To climb to a height of over 18,000 feet above sea-level is an uphill task, literally! Naturally, doing it on a bike is something not everyone dares to do. But this is just what six youngsters from Meerut achieved recently, when they took a 3,000-km trip on their motorcycles and hoisted the national flag at Khardung La in Leh, widely believed to be the highest motorable point in the world.
The group of six – Akhand, Ashish, Mohan, Neeraj, Anuj and Vishal – travelled under the banner of Roamers, a local biking group. Akhand Dixit, a college student and the leader of the group, tells us, “Initially, we wanted to reach Khardung La on Independence Day and hoist the Tricolour there. But since there was a forecast of rain, we had to advance our plans by a few days. We set out from Meerut on our bikes on August 1 and reached Khardung La 12 days later. Standing there, atop the world’s highest motorable point with the Tricolour in hand, was the proudest moment of our lives, and one we shall cherish forever.”
Khardung La is a mountain pass on the Ladakh range and lies 40km north of Leh. It is widely believed to be the highest vehicle-accessible pass in the world, although other pa sses in Europe and South America have countered that claim in the recent past. But at a height of 18,406 feet, it is certainly the highest vehicle-accessible mountain pass in Asia. What makes it even more remarkable is that it was the first time the six bikers were riding into the mountains. Akhand says, “None of us had taken a ride to a place like Leh-Ladakh and navigating the tough roads in the region was a new experience for all of us, one that was exhilarating and scary at the same time. It is advised that first-timers should take this route only during May-June as the weather conditions are ideal then. But since we wanted to take the trip close to August 15, we decided to take a risk. Fortunately for us, we did not meet any major mishaps during our trip.”
But the group did encounter a lot of roadblocks on the way. Neeraj Sharma, one of the riders, says, “When we were near Kargil, one of the bikes on which the luggage was being carried, broke its shocker. With no mechanic nearby, we had to eventually wait for an army jeep, which carried the bike and the rider ahead, while the rest rode on.” The good thing is that the army was of great help or else we would have been stranded there for some time.”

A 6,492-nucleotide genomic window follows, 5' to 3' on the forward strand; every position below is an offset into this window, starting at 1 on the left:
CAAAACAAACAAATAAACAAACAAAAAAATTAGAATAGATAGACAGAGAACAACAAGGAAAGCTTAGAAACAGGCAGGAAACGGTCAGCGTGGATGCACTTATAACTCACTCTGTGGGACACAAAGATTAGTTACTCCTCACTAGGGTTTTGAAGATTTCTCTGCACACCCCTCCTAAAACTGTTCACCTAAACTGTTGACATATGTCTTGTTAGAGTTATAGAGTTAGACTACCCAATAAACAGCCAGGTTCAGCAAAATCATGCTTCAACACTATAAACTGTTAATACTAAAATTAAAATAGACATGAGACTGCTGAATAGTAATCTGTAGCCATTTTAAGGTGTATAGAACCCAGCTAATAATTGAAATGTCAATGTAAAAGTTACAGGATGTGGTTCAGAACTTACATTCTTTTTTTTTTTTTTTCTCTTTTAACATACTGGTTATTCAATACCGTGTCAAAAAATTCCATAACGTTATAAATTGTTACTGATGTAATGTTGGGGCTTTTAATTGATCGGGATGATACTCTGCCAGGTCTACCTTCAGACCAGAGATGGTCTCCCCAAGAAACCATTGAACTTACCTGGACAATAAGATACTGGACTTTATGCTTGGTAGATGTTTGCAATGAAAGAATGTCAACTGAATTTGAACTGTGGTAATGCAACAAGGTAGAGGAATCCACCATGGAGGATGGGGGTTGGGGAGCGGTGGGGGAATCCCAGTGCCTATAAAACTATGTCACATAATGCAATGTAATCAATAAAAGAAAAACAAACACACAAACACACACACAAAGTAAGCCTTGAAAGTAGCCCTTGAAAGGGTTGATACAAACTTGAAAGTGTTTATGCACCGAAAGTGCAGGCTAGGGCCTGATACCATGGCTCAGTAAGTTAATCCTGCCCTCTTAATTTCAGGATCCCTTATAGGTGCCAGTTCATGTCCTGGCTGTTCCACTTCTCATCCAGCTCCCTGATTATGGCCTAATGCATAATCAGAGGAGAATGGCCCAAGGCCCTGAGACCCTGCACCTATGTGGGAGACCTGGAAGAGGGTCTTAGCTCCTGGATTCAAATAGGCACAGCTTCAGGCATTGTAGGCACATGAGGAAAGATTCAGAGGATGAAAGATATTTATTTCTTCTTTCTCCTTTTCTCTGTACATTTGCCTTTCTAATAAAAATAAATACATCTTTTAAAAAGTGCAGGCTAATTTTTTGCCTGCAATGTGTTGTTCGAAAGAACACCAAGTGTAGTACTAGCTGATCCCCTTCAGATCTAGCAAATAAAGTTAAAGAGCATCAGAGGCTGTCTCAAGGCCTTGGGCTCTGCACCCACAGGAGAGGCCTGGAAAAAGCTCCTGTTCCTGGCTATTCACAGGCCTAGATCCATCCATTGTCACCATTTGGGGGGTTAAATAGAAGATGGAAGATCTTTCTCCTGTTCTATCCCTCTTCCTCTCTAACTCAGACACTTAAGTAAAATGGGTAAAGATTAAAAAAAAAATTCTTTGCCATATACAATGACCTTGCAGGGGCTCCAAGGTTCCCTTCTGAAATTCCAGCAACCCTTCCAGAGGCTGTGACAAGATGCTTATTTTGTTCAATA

The bikers say that the locals were of great help in their journey to Khardung La point. Akhand elaborates, “There were several times when we were in a fix, like one time when we couldn’t find a spare part for my bike in Udhampur. At these times, the locals were of great help. Several times, we took lifts from other riders or vehicles. If it wasn’t for their help, we seriously wouldn’t have made it.”
Even that far from Meerut, the boys managed to find someone from the city and actually bonded over fruit juice and snacks. Neeraj says, “When we reached Khardung La, we met an Armyman who hailed from Sardhana. He was so overjoyed on seeing someone from his ‘region’ that despite the fact food is rationed there, he offered us all juice and snacks. He told us that in his three years at Leh, we were the first people from Meerut he had seen. It was a good feeling to see someone from home this far away.”